• Historic Bag ‘O Chips (Ch. 2): Worms Love the Stuff!

    Six or seven weeks ago our friend Jobyl gave us a fully compostable potato chip bag. Dutifully, I tossed it into the sink-side “fly proof”kitchen scraps container, which takes an almost daily trip to the compost pile out back. The bag was so brightly colored and so extremely loud when crinkled (or even touched), I felt a little guilty when it came time to dump the stuff. It just seemed like I was putting something very, very wrong in our sacred pile of soil food. Later, along with the coffee grounds, smushed fruit, soggy rice-crackers, and all manner of muck, the Sun Chips wrapper popped out and onto the pile. Quickly, I covered it up with nearby compost.


    I pretty much forgot about the bag until the other day when it was time to plant my Fathers’ Day gifts: eight (8) green seedless grape-plants. While loading compost into the wheelbarrow, I found Jobyl’s old bag looking good as new, so brightly colored, in fact, that the bag seemed to jump out at me like alien fangs in the latest 3D movie. The interesting part, however, is that the bag was also clearly fostering an extended family of worms! And at no time during that particular compost-using exercise was there a time when I found more worms anywhere in my extensive travels through the pile


    What is it about junk food? What’s in it that both human culture and vermiculture crave so desperately? The answer, of course, is often corn refined to one of its sweetest and/or oiliest forms. I just wonder now, too, will my worms start fighting obesity after all of the compostable materials I’ll be feeding them in the future?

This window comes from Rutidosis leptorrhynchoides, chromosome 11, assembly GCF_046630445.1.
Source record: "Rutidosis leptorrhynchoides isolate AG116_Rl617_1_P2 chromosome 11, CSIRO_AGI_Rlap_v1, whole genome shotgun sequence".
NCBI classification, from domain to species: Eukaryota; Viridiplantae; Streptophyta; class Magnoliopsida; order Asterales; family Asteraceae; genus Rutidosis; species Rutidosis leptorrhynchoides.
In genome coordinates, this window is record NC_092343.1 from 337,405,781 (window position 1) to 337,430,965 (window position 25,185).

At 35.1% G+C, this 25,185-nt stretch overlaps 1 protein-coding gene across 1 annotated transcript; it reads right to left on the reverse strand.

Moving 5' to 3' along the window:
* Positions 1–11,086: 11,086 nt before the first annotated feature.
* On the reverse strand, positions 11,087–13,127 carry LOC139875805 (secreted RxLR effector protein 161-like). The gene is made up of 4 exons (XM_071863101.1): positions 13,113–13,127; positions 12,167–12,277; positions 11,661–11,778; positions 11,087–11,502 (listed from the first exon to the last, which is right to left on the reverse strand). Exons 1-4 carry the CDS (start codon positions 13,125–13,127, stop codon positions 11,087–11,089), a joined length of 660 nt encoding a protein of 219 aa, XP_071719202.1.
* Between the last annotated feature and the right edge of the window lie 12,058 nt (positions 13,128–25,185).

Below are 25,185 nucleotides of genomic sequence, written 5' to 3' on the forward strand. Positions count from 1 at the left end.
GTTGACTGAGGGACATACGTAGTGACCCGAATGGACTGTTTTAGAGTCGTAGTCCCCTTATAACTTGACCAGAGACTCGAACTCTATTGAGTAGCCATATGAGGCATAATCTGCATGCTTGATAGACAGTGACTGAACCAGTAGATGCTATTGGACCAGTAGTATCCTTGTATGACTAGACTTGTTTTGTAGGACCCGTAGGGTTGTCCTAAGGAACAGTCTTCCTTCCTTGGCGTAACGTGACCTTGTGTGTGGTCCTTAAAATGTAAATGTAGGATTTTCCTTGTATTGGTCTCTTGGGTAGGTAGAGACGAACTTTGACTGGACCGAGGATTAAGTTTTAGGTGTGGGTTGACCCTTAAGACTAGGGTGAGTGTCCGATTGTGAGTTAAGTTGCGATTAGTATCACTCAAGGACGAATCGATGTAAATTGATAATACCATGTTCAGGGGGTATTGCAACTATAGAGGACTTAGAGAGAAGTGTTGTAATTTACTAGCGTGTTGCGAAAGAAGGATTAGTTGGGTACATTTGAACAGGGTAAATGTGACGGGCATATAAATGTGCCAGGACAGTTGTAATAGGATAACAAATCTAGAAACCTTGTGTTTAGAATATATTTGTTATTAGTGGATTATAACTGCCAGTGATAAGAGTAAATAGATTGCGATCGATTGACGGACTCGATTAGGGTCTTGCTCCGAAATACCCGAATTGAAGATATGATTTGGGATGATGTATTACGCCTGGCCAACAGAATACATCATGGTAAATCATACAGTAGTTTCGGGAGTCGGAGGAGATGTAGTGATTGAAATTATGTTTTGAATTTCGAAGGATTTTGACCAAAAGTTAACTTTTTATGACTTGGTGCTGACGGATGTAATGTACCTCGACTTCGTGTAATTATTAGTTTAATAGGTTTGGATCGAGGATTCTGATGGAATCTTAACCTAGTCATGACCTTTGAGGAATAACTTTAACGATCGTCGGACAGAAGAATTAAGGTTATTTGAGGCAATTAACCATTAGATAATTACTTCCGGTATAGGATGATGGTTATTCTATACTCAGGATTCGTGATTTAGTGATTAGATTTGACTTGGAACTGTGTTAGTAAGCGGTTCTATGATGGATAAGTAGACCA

1. Athena says:

    All this time I've been depriving my wigglers of anything cooked with oil! I say leave the bag inside the pile for another 6 months. It took about a year for them to decimate a pair of jeans.

  1. Actually...when I went digging in the pile today, I noticed the bag had begun to disintegrate. My pitchfork came up with a Pringle-sized chunk of "factory fresh," bright-green and silver worm-food, and sure 'nuff a medium-sized redworm was clinging to it like a super hero!

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The final frontier.

These are the musings of an engaging enterprise.
Its thirty-year mission:

To create a greener planet.

To seek a better life in our lumbering civilization, and

to slowly go where we are all are headed anyway.


Is an unproven system for generating wide-spread sustainability.

it asks for 10 minutes a day for a year. At the end of the year, it asks for 10 more.

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